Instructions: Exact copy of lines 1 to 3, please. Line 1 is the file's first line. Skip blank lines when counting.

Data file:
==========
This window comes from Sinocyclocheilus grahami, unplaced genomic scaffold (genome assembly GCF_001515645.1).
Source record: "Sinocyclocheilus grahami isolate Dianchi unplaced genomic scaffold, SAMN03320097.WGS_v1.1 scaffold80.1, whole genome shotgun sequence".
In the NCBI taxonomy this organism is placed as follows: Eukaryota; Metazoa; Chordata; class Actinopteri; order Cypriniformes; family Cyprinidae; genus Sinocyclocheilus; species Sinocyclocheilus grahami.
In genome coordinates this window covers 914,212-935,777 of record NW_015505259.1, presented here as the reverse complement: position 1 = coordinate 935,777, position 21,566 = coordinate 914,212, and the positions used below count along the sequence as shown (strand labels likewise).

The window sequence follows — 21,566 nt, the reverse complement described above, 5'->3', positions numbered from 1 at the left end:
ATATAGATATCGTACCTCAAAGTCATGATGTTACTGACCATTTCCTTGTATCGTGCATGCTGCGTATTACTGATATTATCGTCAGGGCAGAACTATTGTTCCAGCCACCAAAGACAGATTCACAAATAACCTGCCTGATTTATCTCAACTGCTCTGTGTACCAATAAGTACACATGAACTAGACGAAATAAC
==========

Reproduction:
This window comes from Sinocyclocheilus grahami, unplaced genomic scaffold (genome assembly GCF_001515645.1).
Source record: "Sinocyclocheilus grahami isolate Dianchi unplaced genomic scaffold, SAMN03320097.WGS_v1.1 scaffold80.1, whole genome shotgun sequence".
In the NCBI taxonomy this organism is placed as follows: Eukaryota; Metazoa; Chordata; class Actinopteri; order Cypriniformes; family Cyprinidae; genus Sinocyclocheilus; species Sinocyclocheilus grahami.